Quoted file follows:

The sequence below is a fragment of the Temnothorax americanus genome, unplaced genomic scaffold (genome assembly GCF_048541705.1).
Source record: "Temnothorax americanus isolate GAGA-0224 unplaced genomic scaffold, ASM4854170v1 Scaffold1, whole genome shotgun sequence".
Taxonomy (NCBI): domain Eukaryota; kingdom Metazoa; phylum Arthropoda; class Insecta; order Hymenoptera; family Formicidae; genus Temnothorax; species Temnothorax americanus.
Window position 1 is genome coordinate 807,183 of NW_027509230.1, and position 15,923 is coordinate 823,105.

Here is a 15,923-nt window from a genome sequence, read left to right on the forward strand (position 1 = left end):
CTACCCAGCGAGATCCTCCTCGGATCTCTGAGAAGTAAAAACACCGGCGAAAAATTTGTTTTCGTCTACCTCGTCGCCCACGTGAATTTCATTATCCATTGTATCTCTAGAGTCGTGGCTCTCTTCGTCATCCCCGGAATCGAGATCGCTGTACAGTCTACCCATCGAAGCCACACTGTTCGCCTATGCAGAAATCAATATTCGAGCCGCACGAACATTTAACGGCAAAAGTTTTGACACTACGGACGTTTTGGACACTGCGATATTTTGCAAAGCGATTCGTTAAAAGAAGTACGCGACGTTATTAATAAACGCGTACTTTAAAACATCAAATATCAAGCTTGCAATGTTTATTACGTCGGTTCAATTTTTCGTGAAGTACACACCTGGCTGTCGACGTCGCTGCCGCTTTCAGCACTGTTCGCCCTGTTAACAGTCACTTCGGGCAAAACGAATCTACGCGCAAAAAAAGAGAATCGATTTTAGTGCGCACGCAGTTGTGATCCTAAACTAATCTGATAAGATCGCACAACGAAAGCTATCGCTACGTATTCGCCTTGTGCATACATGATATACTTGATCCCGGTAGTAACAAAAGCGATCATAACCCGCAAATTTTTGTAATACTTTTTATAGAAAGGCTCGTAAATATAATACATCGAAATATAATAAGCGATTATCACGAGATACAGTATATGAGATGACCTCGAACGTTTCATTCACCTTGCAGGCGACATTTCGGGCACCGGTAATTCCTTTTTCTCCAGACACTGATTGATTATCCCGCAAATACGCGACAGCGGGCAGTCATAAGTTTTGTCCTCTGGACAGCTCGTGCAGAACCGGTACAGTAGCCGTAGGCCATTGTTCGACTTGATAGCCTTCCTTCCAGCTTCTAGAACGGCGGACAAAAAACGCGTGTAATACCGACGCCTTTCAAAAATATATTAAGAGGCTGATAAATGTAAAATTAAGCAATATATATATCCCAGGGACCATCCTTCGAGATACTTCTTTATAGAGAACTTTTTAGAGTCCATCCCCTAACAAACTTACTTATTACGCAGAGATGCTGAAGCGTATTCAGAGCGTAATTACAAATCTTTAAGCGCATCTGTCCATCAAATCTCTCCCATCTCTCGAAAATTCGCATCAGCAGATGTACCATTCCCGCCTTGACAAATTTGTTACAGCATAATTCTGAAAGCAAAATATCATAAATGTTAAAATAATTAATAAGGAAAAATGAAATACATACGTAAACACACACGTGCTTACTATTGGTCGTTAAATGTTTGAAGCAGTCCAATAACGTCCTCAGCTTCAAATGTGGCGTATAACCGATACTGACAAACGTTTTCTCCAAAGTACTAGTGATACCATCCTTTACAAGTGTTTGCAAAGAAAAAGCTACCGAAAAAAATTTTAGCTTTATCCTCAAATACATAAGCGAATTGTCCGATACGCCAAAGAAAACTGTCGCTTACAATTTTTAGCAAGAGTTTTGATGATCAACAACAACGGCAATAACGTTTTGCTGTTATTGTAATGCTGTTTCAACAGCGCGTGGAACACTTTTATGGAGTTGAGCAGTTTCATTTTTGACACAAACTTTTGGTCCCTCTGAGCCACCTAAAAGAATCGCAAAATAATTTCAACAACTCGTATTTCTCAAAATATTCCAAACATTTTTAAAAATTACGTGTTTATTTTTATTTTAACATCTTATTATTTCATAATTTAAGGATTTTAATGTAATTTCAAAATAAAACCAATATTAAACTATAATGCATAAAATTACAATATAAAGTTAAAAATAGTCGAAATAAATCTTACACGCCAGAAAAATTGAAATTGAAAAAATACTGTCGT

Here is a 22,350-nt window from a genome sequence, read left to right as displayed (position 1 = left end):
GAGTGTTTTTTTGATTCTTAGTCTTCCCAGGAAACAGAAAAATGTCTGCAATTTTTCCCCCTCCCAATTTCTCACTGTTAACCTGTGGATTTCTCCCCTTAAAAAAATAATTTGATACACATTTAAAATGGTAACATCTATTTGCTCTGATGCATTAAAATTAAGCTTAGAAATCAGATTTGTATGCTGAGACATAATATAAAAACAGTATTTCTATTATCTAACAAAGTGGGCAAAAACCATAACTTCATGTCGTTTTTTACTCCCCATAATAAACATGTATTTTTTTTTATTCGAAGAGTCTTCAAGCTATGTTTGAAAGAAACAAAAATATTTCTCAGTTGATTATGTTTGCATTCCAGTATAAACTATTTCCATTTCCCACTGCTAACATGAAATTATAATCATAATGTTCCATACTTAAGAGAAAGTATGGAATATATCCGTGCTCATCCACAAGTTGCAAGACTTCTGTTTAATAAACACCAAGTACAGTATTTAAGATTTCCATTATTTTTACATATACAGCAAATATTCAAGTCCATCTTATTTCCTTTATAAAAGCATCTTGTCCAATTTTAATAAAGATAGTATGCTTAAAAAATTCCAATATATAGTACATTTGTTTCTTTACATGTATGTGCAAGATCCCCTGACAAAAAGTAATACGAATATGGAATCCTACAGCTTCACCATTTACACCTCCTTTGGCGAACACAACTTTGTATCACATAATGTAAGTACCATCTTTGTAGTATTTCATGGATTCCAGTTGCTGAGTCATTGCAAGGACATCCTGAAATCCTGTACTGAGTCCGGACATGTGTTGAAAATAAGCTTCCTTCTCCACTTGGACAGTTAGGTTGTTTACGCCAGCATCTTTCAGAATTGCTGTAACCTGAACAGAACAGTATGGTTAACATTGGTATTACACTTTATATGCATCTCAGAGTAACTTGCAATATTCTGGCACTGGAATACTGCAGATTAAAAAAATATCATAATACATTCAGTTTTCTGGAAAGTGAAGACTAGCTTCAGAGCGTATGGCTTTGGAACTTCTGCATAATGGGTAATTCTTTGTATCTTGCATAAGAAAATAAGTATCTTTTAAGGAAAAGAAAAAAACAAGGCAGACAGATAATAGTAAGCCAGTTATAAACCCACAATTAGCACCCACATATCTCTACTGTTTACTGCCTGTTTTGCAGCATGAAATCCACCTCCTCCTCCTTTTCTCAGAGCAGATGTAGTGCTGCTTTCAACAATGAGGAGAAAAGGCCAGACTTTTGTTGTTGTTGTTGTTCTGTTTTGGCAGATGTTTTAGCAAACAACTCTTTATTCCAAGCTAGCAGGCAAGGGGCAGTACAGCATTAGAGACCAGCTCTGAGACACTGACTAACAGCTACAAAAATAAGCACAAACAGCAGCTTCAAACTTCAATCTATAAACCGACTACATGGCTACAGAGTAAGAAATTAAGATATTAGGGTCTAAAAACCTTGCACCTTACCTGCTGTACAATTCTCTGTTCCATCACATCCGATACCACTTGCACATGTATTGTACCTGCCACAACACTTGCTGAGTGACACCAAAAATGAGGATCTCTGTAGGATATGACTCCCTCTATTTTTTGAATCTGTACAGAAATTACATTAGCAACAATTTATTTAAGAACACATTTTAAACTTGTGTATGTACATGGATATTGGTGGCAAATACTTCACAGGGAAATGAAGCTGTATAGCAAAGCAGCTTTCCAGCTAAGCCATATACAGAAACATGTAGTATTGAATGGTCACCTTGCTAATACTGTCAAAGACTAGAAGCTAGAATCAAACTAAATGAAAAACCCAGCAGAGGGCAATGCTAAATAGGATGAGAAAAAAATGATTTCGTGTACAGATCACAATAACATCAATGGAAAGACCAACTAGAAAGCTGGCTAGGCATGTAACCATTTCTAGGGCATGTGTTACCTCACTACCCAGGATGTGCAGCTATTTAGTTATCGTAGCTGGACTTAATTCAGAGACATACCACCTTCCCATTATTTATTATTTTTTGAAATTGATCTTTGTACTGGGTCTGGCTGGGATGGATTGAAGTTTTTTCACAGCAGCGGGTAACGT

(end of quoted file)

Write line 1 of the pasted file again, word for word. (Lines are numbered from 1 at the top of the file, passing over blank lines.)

The sequence below is a fragment of the Temnothorax americanus genome, unplaced genomic scaffold (genome assembly GCF_048541705.1).